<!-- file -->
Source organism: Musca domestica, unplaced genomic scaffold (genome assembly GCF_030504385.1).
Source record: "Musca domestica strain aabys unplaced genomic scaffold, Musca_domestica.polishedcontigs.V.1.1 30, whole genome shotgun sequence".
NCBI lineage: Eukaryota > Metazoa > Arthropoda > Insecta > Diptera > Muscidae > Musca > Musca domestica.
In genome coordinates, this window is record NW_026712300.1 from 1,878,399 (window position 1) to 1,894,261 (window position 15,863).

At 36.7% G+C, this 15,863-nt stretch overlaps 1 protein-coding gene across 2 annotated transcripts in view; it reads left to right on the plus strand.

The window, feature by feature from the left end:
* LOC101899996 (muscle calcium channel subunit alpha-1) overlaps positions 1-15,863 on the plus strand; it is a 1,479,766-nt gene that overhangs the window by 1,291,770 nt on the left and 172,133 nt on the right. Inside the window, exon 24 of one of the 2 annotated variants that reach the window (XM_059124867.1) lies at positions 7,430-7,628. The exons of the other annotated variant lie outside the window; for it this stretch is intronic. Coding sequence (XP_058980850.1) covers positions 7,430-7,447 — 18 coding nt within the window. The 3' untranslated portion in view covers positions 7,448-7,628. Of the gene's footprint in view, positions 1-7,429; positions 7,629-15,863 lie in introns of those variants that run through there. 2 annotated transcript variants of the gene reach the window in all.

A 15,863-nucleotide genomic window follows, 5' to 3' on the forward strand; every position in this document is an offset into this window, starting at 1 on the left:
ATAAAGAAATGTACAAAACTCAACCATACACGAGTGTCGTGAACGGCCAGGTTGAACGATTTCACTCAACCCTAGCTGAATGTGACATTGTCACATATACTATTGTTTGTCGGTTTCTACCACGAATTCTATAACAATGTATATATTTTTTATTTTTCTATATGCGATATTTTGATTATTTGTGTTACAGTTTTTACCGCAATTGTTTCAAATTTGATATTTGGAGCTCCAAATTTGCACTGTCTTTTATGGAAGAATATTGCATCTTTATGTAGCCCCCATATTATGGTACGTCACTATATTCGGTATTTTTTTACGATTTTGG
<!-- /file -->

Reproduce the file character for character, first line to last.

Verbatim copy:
Source organism: Musca domestica, unplaced genomic scaffold (genome assembly GCF_030504385.1).
Source record: "Musca domestica strain aabys unplaced genomic scaffold, Musca_domestica.polishedcontigs.V.1.1 30, whole genome shotgun sequence".
NCBI lineage: Eukaryota > Metazoa > Arthropoda > Insecta > Diptera > Muscidae > Musca > Musca domestica.
In genome coordinates, this window is record NW_026712300.1 from 1,878,399 (window position 1) to 1,894,261 (window position 15,863).

At 36.7% G+C, this 15,863-nt stretch overlaps 1 protein-coding gene across 2 annotated transcripts in view; it reads left to right on the plus strand.

The window, feature by feature from the left end:
* LOC101899996 (muscle calcium channel subunit alpha-1) overlaps positions 1-15,863 on the plus strand; it is a 1,479,766-nt gene that overhangs the window by 1,291,770 nt on the left and 172,133 nt on the right. Inside the window, exon 24 of one of the 2 annotated variants that reach the window (XM_059124867.1) lies at positions 7,430-7,628. The exons of the other annotated variant lie outside the window; for it this stretch is intronic. Coding sequence (XP_058980850.1) covers positions 7,430-7,447 — 18 coding nt within the window. The 3' untranslated portion in view covers positions 7,448-7,628. Of the gene's footprint in view, positions 1-7,429; positions 7,629-15,863 lie in introns of those variants that run through there. 2 annotated transcript variants of the gene reach the window in all.

A 15,863-nucleotide genomic window follows, 5' to 3' on the forward strand; every position in this document is an offset into this window, starting at 1 on the left:
ATAAAGAAATGTACAAAACTCAACCATACACGAGTGTCGTGAACGGCCAGGTTGAACGATTTCACTCAACCCTAGCTGAATGTGACATTGTCACATATACTATTGTTTGTCGGTTTCTACCACGAATTCTATAACAATGTATATATTTTTTATTTTTCTATATGCGATATTTTGATTATTTGTGTTACAGTTTTTACCGCAATTGTTTCAAATTTGATATTTGGAGCTCCAAATTTGCACTGTCTTTTATGGAAGAATATTGCATCTTTATGTAGCCCCCATATTATGGTACGTCACTATATTCGGTATTTTTTTACGATTTTGG